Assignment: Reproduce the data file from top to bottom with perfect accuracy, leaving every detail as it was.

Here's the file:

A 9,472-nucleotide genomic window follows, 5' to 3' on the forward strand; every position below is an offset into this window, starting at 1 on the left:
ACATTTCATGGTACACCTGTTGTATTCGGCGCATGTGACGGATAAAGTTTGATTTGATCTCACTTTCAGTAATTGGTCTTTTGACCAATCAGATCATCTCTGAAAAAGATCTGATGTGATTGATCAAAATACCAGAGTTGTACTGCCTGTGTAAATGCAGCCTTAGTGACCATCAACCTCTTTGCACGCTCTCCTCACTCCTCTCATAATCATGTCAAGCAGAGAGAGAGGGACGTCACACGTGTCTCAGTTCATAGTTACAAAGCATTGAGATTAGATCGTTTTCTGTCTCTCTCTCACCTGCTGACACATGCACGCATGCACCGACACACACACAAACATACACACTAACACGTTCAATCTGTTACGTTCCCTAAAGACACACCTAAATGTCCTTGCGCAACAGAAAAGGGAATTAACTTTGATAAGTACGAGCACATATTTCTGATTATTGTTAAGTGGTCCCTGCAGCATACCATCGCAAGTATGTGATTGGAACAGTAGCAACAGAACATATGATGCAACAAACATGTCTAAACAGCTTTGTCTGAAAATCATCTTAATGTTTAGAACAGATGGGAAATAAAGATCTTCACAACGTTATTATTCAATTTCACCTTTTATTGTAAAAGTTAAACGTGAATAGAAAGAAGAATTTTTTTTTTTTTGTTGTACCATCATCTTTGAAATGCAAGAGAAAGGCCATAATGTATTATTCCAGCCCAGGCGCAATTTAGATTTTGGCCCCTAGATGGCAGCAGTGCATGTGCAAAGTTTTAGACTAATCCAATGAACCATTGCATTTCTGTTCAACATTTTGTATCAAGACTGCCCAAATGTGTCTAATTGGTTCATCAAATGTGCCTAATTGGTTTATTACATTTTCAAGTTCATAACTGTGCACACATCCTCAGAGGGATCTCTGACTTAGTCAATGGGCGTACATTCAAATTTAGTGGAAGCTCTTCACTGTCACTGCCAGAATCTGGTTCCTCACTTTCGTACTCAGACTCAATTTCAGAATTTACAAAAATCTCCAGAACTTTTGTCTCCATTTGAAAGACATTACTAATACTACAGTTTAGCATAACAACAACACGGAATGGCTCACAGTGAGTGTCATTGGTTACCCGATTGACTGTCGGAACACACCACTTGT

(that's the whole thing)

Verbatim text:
A 9,472-nucleotide genomic window follows, 5' to 3' on the forward strand; every position below is an offset into this window, starting at 1 on the left:
ACATTTCATGGTACACCTGTTGTATTCGGCGCATGTGACGGATAAAGTTTGATTTGATCTCACTTTCAGTAATTGGTCTTTTGACCAATCAGATCATCTCTGAAAAAGATCTGATGTGATTGATCAAAATACCAGAGTTGTACTGCCTGTGTAAATGCAGCCTTAGTGACCATCAACCTCTTTGCACGCTCTCCTCACTCCTCTCATAATCATGTCAAGCAGAGAGAGAGGGACGTCACACGTGTCTCAGTTCATAGTTACAAAGCATTGAGATTAGATCGTTTTCTGTCTCTCTCTCACCTGCTGACACATGCACGCATGCACCGACACACACACAAACATACACACTAACACGTTCAATCTGTTACGTTCCCTAAAGACACACCTAAATGTCCTTGCGCAACAGAAAAGGGAATTAACTTTGATAAGTACGAGCACATATTTCTGATTATTGTTAAGTGGTCCCTGCAGCATACCATCGCAAGTATGTGATTGGAACAGTAGCAACAGAACATATGATGCAACAAACATGTCTAAACAGCTTTGTCTGAAAATCATCTTAATGTTTAGAACAGATGGGAAATAAAGATCTTCACAACGTTATTATTCAATTTCACCTTTTATTGTAAAAGTTAAACGTGAATAGAAAGAAGAATTTTTTTTTTTTTGTTGTACCATCATCTTTGAAATGCAAGAGAAAGGCCATAATGTATTATTCCAGCCCAGGCGCAATTTAGATTTTGGCCCCTAGATGGCAGCAGTGCATGTGCAAAGTTTTAGACTAATCCAATGAACCATTGCATTTCTGTTCAACATTTTGTATCAAGACTGCCCAAATGTGTCTAATTGGTTCATCAAATGTGCCTAATTGGTTTATTACATTTTCAAGTTCATAACTGTGCACACATCCTCAGAGGGATCTCTGACTTAGTCAATGGGCGTACATTCAAATTTAGTGGAAGCTCTTCACTGTCACTGCCAGAATCTGGTTCCTCACTTTCGTACTCAGACTCAATTTCAGAATTTACAAAAATCTCCAGAACTTTTGTCTCCATTTGAAAGACATTACTAATACTACAGTTTAGCATAACAACAACACGGAATGGCTCACAGTGAGTGTCATTGGTTACCCGATTGACTGTCGGAACACACCACTTGT